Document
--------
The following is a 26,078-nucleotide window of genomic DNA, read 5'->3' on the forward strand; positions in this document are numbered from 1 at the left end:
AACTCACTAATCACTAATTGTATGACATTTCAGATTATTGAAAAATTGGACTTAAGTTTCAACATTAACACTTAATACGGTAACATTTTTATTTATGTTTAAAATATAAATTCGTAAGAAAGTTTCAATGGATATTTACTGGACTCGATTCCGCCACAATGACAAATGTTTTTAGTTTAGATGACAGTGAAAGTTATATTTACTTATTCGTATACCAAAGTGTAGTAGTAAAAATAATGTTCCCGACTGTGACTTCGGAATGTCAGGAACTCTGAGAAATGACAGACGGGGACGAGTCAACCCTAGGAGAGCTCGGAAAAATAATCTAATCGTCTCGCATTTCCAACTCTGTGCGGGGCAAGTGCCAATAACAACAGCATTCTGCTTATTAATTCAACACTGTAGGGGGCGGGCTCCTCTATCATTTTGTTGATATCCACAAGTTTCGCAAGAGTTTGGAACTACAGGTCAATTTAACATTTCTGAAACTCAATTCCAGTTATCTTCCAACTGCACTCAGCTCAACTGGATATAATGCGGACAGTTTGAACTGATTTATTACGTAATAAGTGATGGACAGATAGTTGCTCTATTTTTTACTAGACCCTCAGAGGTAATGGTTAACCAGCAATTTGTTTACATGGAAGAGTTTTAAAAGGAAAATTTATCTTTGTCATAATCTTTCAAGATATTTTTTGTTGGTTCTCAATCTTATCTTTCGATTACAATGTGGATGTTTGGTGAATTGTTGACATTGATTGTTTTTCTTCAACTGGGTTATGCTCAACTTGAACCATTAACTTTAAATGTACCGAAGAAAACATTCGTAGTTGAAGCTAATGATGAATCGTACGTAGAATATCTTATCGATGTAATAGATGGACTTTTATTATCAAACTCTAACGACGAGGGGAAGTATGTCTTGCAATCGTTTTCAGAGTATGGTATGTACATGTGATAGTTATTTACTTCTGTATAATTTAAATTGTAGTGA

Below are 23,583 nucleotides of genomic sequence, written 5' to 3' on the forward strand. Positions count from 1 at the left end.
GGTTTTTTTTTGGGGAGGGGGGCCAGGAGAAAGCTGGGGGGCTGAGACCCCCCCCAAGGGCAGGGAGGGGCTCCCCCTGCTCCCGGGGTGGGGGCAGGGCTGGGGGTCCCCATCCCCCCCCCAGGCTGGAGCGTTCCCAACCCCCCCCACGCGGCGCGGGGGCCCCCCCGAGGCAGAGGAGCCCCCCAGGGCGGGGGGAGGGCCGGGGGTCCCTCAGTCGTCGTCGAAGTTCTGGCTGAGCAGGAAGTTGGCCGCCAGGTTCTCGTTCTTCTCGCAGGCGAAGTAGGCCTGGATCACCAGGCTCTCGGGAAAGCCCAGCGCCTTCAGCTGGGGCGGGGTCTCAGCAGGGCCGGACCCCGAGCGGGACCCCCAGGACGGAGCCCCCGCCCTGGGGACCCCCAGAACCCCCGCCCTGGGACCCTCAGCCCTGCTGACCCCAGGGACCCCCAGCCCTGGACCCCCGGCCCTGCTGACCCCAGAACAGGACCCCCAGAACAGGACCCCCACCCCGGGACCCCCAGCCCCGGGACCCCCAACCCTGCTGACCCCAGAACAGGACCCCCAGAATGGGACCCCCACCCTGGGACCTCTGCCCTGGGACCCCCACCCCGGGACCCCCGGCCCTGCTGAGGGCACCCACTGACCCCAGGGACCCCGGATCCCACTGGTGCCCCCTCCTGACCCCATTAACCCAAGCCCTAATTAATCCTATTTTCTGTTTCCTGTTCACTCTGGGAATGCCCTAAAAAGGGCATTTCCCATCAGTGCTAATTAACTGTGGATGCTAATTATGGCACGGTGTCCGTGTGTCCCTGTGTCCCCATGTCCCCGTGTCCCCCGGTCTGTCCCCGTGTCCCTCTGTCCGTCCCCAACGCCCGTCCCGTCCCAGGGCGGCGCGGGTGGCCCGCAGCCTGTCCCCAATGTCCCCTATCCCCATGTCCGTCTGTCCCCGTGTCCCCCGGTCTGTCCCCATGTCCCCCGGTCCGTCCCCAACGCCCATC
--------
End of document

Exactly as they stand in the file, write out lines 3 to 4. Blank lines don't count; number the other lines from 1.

Below are 23,583 nucleotides of genomic sequence, written 5' to 3' on the forward strand. Positions count from 1 at the left end.
GGTTTTTTTTTGGGGAGGGGGGCCAGGAGAAAGCTGGGGGGCTGAGACCCCCCCCAAGGGCAGGGAGGGGCTCCCCCTGCTCCCGGGGTGGGGGCAGGGCTGGGGGTCCCCATCCCCCCCCCAGGCTGGAGCGTTCCCAACCCCCCCCACGCGGCGCGGGGGCCCCCCCGAGGCAGAGGAGCCCCCCAGGGCGGGGGGAGGGCCGGGGGTCCCTCAGTCGTCGTCGAAGTTCTGGCTGAGCAGGAAGTTGGCCGCCAGGTTCTCGTTCTTCTCGCAGGCGAAGTAGGCCTGGATCACCAGGCTCTCGGGAAAGCCCAGCGCCTTCAGCTGGGGCGGGGTCTCAGCAGGGCCGGACCCCGAGCGGGACCCCCAGGACGGAGCCCCCGCCCTGGGGACCCCCAGAACCCCCGCCCTGGGACCCTCAGCCCTGCTGACCCCAGGGACCCCCAGCCCTGGACCCCCGGCCCTGCTGACCCCAGAACAGGACCCCCAGAACAGGACCCCCACCCCGGGACCCCCAGCCCCGGGACCCCCAACCCTGCTGACCCCAGAACAGGACCCCCAGAATGGGACCCCCACCCTGGGACCTCTGCCCTGGGACCCCCACCCCGGGACCCCCGGCCCTGCTGAGGGCACCCACTGACCCCAGGGACCCCGGATCCCACTGGTGCCCCCTCCTGACCCCATTAACCCAAGCCCTAATTAATCCTATTTTCTGTTTCCTGTTCACTCTGGGAATGCCCTAAAAAGGGCATTTCCCATCAGTGCTAATTAACTGTGGATGCTAATTATGGCACGGTGTCCGTGTGTCCCTGTGTCCCCATGTCCCCGTGTCCCCCGGTCTGTCCCCGTGTCCCTCTGTCCGTCCCCAACGCCCGTCCCGTCCCAGGGCGGCGCGGGTGGCCCGCAGCCTGTCCCCAATGTCCCCTATCCCCATGTCCGTCTGTCCCCGTGTCCCCCGGTCTGTCCCCATGTCCCCCGGTCCGTCCCCAACGCCCATC